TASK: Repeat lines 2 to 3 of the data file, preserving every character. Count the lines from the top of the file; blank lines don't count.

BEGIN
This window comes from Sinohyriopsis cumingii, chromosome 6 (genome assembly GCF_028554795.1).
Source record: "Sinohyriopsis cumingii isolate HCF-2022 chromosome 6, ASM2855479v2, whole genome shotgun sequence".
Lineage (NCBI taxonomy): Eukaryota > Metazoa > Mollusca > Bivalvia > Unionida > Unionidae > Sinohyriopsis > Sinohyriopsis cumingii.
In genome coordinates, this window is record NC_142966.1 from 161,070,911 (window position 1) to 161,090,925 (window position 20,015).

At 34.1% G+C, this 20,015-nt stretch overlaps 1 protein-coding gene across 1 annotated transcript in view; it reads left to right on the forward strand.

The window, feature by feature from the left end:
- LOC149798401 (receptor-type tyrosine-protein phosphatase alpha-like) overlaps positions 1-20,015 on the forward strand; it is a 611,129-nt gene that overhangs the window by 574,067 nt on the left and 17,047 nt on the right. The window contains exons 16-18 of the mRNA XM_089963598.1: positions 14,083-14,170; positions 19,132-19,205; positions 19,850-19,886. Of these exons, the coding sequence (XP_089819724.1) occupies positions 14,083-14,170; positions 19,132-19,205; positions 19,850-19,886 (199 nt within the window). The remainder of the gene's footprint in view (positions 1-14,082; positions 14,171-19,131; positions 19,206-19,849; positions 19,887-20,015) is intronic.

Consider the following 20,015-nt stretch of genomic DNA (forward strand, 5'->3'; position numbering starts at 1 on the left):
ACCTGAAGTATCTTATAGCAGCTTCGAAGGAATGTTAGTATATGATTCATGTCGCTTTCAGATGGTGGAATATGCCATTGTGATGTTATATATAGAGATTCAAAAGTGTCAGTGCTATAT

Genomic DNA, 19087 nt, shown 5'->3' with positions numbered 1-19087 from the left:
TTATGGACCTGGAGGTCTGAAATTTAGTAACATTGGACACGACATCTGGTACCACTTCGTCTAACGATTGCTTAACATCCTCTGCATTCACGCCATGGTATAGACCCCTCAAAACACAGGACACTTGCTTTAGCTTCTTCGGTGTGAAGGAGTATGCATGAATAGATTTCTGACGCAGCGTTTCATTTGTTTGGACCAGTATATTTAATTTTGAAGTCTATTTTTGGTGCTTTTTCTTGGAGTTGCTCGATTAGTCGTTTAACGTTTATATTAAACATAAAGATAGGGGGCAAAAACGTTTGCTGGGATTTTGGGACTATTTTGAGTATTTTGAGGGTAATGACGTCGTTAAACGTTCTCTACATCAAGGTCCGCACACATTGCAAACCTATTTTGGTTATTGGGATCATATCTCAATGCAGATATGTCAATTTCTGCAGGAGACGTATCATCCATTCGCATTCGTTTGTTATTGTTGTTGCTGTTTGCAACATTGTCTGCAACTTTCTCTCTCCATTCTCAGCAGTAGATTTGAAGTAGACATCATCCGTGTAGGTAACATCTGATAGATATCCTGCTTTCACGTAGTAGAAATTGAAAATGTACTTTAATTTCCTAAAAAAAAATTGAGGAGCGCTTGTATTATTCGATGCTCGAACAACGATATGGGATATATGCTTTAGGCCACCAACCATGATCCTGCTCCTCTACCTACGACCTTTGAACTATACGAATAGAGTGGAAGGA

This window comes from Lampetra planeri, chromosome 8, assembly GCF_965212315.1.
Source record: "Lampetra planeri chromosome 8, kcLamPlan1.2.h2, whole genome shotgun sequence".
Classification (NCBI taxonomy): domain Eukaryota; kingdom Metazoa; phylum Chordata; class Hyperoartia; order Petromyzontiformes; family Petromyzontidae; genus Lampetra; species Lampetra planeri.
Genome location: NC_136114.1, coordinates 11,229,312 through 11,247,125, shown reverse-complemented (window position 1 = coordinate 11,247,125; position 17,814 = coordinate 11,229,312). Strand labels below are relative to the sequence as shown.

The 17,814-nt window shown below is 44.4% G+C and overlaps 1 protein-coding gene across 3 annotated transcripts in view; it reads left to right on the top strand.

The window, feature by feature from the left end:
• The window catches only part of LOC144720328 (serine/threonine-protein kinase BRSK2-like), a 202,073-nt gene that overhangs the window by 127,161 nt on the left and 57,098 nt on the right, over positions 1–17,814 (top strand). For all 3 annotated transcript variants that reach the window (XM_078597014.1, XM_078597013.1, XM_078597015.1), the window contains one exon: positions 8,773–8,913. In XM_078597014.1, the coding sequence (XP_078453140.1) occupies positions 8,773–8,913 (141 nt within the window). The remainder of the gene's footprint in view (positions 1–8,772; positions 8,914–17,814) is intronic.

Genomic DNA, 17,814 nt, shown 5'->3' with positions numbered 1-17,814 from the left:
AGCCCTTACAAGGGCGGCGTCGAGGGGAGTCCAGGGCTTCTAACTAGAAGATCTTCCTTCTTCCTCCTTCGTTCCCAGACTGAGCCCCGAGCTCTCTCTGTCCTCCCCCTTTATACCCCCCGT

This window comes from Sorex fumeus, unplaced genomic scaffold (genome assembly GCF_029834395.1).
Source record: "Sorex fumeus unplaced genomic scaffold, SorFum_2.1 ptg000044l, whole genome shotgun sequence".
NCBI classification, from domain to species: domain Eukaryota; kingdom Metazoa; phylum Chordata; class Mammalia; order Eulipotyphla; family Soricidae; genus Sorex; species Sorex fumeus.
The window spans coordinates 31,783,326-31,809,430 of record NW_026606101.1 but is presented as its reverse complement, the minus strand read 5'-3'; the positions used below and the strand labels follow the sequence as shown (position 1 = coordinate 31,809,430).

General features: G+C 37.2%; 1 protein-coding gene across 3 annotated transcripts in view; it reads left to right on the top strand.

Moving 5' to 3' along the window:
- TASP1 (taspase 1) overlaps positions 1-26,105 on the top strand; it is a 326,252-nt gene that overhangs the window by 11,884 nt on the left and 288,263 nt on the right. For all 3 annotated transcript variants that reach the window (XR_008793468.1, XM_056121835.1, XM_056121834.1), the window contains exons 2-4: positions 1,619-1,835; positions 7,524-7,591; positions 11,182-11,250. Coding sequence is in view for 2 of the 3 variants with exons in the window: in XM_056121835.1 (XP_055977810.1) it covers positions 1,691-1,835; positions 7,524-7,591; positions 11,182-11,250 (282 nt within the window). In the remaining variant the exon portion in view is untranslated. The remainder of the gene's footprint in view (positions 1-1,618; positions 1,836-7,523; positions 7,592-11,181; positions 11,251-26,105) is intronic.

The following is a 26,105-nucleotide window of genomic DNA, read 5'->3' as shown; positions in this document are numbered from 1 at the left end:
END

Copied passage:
Source record: "Sinohyriopsis cumingii isolate HCF-2022 chromosome 6, ASM2855479v2, whole genome shotgun sequence".
Lineage (NCBI taxonomy): Eukaryota > Metazoa > Mollusca > Bivalvia > Unionida > Unionidae > Sinohyriopsis > Sinohyriopsis cumingii.